Hegel’s Views on Civil Society and Poverty

Hegel’s views on poverty and civil society were founded on the fact that humans within a family setting are united by shared feelings while the community was regarded as an organized system of needs. The ability of the liberal society to remain united was dependent on its ability to satisfy societal needs through a synergistic relationship of the factors of production. Additionally, the unity of the liberal state was sustained by the common good (Bellamy, 2005). Hegel postulated that the federal estate was defined by its ability to uphold some moral goals that were perceived to take precedence compared to the needs of the majority population over which they rule. According to his views on liberalism, the government was subordinate to its citizenry, and its powers were derived from its ability to maintain an institutional framework that advances some semblance of social equity and dispute resolution mechanisms (Bellamy, 2005).

Hegel refuted the construct that that humans existed in the society as independent atomized objects. His primary view was that humans in the social sphere had converging interests and therefore their "rights collided” thus facilitating social coexistence (Bellamy, 2005). Besides, the particular individual as envisioned in his theories could not survive in isolation because humans were mostly interdependent in the society. Given the fact that all humans were interrelated, the welfare and subsistence of a person in the society were interdependent with and only secured through the welfare and sustenance of the needs of other persons (Sayers, 2007). For instance, the system adopted in the division of labor created an impression of human autonomy, because different persons within the society produced different products and services. Nonetheless, in reality, the different activities were interconnected because one person made commodities that satisfied the needs of another person (Sayers, 2007). Besides, Hegel observed that that powerful individual in the society (regarding social power or wealth), had more social authority.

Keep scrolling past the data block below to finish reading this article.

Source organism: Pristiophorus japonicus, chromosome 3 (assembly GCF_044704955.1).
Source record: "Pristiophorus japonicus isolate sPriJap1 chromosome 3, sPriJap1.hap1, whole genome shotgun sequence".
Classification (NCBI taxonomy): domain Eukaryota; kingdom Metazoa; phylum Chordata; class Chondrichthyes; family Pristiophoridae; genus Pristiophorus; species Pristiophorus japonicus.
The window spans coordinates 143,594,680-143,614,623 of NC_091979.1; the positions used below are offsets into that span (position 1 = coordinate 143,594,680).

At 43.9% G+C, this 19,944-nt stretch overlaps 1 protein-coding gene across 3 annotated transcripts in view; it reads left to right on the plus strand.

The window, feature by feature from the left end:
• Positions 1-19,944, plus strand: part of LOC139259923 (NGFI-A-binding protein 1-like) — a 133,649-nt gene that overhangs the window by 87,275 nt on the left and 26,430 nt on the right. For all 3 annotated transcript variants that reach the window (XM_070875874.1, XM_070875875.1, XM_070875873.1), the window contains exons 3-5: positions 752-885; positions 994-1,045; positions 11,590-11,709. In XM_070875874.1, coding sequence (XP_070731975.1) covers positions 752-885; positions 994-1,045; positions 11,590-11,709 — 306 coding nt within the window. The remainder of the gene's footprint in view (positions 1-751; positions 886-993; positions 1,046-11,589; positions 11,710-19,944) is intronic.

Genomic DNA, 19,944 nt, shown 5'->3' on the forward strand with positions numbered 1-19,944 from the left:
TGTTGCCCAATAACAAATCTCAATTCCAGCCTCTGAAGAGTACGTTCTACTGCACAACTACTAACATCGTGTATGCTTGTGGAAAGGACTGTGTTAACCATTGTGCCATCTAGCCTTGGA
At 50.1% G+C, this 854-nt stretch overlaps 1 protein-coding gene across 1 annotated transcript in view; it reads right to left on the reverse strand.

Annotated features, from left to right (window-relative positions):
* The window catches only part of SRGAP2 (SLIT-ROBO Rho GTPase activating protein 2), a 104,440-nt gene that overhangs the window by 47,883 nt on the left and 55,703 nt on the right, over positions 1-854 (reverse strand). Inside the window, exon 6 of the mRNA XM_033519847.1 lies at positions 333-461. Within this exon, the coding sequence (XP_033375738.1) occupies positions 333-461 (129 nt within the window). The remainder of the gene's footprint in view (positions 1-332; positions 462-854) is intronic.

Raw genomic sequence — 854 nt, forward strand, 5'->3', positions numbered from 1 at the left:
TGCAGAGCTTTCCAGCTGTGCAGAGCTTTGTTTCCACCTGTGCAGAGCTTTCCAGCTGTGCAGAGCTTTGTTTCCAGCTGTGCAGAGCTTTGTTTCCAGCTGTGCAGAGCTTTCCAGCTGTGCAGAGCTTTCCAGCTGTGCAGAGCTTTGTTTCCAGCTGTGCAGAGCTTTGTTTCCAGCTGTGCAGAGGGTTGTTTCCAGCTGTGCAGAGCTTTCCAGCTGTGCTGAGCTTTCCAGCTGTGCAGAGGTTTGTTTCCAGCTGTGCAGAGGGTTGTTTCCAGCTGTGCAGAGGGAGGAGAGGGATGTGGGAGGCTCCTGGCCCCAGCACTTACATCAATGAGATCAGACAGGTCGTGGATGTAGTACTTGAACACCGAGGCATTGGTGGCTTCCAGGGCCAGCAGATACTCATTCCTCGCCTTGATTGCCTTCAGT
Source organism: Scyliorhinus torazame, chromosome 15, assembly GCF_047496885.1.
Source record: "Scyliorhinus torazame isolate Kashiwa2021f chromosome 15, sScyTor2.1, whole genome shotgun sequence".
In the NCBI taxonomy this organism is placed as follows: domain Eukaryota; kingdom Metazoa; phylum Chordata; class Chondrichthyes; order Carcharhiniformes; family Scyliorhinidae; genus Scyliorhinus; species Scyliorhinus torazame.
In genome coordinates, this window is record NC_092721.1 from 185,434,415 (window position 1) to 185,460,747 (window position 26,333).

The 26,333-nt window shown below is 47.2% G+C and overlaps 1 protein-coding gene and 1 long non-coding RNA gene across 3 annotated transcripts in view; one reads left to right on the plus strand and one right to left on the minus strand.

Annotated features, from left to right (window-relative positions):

Hegel believed that human coexistence further advanced the universality of the society, which he regarded as the second facet of the civil society. Therefore, it was deduced that Hegel believed that the solution to the current challenges attributed to liberalism involved adopting aspects of socialism and communalism. Besides, Hegel advocated for rational freedom and autonomy as tools for the emancipation of human beings.

Similar to Marx’s view, Hegel also observed that modern liberalism as advanced by capitalism had largely contributed to the erosion of the “universal” and “particular” facets of society. Hegel observed that on the one hand, the system of the division of labor enhanced the interdependence among persons within the society. However, on the other hand, a division of labor as currently practiced isolated one segment of society from the other (Bellamy, 2005). The division of labor encouraged the association of persons with similar interests while alienating those with different interests. A case point, persons in the higher echelons of society such as wealthy capitalists, doctors, and engineers, had less in common with casual laborers. Such differences impaired social relations in the community. Thus, Hegel viewed atomism within the society as a threat to the sustainability of modern civil society. Besides, Hegel believed that poverty in the civil society would be eliminated through the adoption of national pluralism and the establishment of moral collectivism as a substitute for individualism (Seymour & Gagnon, 2012). The introduction of the two normative elements in the society could enable governments governing civil societies to resolve the underlying factors that caused poverty.

Contrasting Marx’s and Hegel Views on Liberalism

Despite the numerous points of convergence between Hegel’s and Marx’s views on liberalism; their philosophies differed on various aspects. One of the differences was that Marx’s did not concur with Hegel’s view that humans were mere objects in metaphysical fiction (Burbidge, 2017). Marx regarded individualism as normal while Hegel considered as detrimental to the civil society. Additionally, the philosophical views advanced by Marx suggested that the only solution to the challenges of liberalism and capitalist free enterprise was for the society to adopt communism (Hardt, 2010). Such radical proposals could not be implemented in capitalist societies. It is worthy to note that Hegel proposed viable solutions to the inadequacies of liberalism. The proposals included the adoption of adoption of national pluralism, republicanism, and the establishment of moral collectivism as a substitute for individualism